# Counting Degrees of Freedom in Tensor

1. May 4, 2015

### "pi"mp

I've been thinking about the number of degrees of freedom in a tensor with n indices in 2-dimensions which is traceless and symmetric. Initially, there are $2^{n}$ degrees of freedom. The hypothesis of symmetry provides n!-1 number of conditions of the form:

$$T_{i_{1}, \ldots i_{n}}- T_{\sigma i_{1}, \ldots \sigma i_{n}} =0$$

since there are n! permutations, including identity. So why doesn't this reduce the number of degrees of freedom by n!-1 ? Are these conditions not all independent?

I think I'm correct that tracelessness reduces the degrees of freedom by $\binom{n}{2}$ since we choose two indices to contract with $g^{ab}$, but maybe not.

2. May 5, 2015

### Orodruin

Staff Emeritus
If a tensor is symmetric in the first and second index as well as in the first and third, is it symmetric in the first and third?

3. May 5, 2015

### "pi"mp

Ah right, I did not think about that. So as far as transpositions go, I need only consider the n-1 permutations that interchange 1,2 then 2,3 then 3,4, so on and so forth. I'm trying to think how this generalizes to other permutations. For permutations that are the identity on all but three of the indices, is it enough to consider those that permute 1,2,3 then 2,3,4 then....so on and so forth. Will I simply end up with (n-1)(n-1) independent conditions when all is said and done? I'm not at all confident that I'm thinking about these higher order permutations correctly.

4. May 5, 2015

### Orodruin

Staff Emeritus
$A_{ijk} = A_{jik} = A_{kij}$
Which symmetries did I use? What was the final result?

Once you are done thinking about the permutations, think about how many identities there really are for the trace.

5. May 5, 2015

### "pi"mp

It appears you used symmetry under exchange the first two indices as well as cyclic symmetry. Combined, it appears they imply symmetry of the last two indices. Is that right?

6. May 5, 2015

### Orodruin

Staff Emeritus
No. For the second equality, the middle index is fixed. I therefore used symmetry between 12 and between 13 to imply cyclic symmetry (the last component is a cyclic permutation of the original one). What does this tell you about the permutation symmetry group?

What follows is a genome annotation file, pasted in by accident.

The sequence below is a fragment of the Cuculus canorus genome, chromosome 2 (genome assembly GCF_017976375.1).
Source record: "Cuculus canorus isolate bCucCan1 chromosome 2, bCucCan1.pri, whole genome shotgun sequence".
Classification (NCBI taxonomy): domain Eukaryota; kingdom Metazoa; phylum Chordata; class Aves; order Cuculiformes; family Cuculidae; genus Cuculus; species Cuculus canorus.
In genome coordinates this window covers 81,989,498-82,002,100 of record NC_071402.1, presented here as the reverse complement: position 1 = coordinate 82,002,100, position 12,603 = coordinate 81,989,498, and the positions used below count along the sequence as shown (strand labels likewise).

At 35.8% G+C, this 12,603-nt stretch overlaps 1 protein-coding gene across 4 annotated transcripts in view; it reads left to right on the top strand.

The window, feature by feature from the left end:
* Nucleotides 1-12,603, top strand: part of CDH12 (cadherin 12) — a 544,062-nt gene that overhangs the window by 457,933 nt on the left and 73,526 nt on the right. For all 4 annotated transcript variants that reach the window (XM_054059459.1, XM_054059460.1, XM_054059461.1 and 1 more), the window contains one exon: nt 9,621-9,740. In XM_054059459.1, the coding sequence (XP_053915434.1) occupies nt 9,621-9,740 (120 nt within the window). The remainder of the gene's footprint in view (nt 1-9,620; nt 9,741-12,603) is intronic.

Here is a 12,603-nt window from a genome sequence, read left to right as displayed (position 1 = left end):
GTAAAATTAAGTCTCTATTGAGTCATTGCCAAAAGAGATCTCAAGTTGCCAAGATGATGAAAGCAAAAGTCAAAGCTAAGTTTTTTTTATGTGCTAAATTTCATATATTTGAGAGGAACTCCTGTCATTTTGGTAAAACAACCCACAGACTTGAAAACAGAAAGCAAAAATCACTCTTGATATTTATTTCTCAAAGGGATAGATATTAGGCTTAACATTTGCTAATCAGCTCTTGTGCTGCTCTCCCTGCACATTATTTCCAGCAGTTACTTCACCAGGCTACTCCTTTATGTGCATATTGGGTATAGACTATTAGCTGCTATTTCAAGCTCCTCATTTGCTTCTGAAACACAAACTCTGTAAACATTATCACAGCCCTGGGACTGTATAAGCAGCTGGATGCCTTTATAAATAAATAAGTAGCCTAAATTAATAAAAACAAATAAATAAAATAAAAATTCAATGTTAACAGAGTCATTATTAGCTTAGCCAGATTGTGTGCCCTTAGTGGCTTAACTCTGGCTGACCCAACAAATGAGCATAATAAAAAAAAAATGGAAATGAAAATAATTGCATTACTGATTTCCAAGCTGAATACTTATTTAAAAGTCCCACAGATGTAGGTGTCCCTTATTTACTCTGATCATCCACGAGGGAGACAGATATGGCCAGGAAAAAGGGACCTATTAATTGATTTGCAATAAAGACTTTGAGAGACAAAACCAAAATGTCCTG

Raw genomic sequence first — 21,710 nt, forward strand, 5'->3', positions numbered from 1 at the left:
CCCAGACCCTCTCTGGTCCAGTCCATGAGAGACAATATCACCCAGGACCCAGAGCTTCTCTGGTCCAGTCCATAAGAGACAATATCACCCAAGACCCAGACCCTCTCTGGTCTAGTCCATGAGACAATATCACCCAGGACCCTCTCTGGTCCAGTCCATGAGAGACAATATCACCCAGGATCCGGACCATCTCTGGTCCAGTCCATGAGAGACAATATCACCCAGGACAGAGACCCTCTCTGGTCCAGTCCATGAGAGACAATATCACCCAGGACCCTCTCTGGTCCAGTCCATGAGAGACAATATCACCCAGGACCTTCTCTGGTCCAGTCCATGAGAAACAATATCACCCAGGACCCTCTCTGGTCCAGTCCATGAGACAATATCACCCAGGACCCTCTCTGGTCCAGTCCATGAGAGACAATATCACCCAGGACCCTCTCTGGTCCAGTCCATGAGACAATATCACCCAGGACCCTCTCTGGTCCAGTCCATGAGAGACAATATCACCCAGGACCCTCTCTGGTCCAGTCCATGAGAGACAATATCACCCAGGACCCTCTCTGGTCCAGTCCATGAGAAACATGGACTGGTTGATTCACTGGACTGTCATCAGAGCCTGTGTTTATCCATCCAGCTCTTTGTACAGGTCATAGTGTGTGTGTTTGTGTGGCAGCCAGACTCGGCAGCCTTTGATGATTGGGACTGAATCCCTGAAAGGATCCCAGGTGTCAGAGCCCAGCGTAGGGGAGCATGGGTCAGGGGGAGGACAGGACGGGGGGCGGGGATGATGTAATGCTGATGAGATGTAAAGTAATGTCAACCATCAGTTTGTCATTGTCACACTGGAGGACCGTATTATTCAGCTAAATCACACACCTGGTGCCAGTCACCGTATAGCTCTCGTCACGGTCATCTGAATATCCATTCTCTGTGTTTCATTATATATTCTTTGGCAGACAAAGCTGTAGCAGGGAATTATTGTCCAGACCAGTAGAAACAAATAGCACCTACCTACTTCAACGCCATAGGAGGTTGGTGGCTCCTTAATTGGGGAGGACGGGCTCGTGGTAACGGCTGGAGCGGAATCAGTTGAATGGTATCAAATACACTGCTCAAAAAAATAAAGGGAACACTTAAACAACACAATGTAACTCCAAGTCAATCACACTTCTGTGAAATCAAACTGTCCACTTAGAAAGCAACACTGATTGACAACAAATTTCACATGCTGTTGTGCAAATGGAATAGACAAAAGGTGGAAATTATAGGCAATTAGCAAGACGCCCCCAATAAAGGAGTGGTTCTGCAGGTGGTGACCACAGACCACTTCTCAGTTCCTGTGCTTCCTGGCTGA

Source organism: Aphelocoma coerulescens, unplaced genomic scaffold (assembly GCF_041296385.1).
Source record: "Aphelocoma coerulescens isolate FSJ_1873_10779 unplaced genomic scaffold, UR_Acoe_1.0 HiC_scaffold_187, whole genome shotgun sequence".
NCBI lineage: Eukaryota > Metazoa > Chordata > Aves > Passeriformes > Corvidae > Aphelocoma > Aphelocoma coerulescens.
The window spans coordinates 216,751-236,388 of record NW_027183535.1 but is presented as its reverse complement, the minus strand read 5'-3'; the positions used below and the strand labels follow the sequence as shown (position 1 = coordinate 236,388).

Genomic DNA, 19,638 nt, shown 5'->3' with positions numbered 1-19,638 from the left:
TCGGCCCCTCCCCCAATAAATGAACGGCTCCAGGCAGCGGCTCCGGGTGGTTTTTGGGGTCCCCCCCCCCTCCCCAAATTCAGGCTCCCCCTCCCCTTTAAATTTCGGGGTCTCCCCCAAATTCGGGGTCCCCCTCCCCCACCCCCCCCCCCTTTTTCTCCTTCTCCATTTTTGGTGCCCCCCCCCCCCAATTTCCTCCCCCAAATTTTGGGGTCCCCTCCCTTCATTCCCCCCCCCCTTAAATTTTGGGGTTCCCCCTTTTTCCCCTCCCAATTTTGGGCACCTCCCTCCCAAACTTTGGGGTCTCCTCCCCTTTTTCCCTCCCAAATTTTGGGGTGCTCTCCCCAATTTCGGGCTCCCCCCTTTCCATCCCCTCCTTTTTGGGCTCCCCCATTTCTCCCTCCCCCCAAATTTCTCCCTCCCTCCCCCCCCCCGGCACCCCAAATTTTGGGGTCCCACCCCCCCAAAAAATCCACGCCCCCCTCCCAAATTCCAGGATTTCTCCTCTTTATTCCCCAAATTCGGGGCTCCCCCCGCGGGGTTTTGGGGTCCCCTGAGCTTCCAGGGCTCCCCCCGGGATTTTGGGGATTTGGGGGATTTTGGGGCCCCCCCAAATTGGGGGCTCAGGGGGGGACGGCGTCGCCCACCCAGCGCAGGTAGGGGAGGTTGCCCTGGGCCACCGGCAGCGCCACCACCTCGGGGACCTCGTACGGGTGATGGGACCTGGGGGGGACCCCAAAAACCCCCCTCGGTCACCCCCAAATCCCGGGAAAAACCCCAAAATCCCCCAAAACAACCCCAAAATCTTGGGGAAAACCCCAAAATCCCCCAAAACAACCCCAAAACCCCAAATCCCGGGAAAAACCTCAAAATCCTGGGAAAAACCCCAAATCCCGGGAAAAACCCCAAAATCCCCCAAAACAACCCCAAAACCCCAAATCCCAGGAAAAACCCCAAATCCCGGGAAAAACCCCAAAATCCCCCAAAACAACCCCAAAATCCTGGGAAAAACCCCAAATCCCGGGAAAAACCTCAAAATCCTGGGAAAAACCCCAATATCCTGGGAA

7. May 5, 2015

### "pi"mp

Does it tell you that the full symmetry group of order 3! is generated by the two transpositions you use?

8. May 5, 2015

### Orodruin

Staff Emeritus
Yes. So what is the generalisation of this result to a rank n tensor?

9. May 5, 2015

### "pi"mp

Well it seems there are n-1 independent transpositions, and since any permutation can be decomposed from a even or odd product of transpositions, is the symmetry group of a rank n tensor generated by n-1 elements?

10. May 5, 2015

### Orodruin

Staff Emeritus
Very much so. You can write any permutation using repetitions of n-1 generators. These may be chosen as the swaps of the ith and (i+1)th indices or as the swaps of the 1st and ith indices.

What does this tell you about the number of independent relations? What does it imply for the trace conditions?

11. May 5, 2015

### "pi"mp

Doesn't it just tell us that there are n-1 independent relations?

Well, assuming we've properly subtracted away all DOF due to symmetry considerations, then we need only take one more away for tracelessness, it seems? We choose two indices to contract with the metric g and once we do this, we can move these indices anywhere we please thanks to the symmetry.

12. May 5, 2015

### Orodruin

Staff Emeritus
How many relations is $A_{ijk} = A_{jik}$?

How many relations is $A_{iij} =0$?

13. May 6, 2015

### "pi"mp

Right, I forgot index values. So I guess we scrap the cases where i=j since the relations are trivial in this case. So it seems we only have two if we're working in two dimensions.
$$A_{121}=A_{211}$$
$$A_{122}=A_{212}$$

So maybe in general, for a fixed transposition, we initially have 2^n conditions but we must subtract off those where the two indices are the same. I believe there are $2\cdot 2^{n-2}$ of these. So I guess there are $2^{n}-2^{n-1}-2$ symmetry conditions in total?

There appears to be 4 of these. Maybe in general there are $2 \cdot 2^{n-2}$ of these? Assuming that we've already subtracted away the symmetry degrees of freedom.

14. May 6, 2015

### Orodruin

Staff Emeritus
Correct, when $i = j$ the relation is just a tautology. This leaves one possible relation for each set of the remaining indices - in this case two.

Remember that $A_{12j} = A_{21j}$ gives you exactly the same information as $A_{21j} = A_{12j}$.

I suggest selecting a set of generators and then, taking one at a time, figure out how many new relations it actually introduces based on what the previous symmetries you have taken into account already tell you.

No, this is wrong. Remember that the repeated indices $i$ are not free indices, but summation indices.

On the other hand, I just thought of a simpler way of counting that will not require you to do anything but use the symmetry properties and the trace property. If you first consider the symmetry property, what does this tell you about all of the components with the same number of indices equal to one?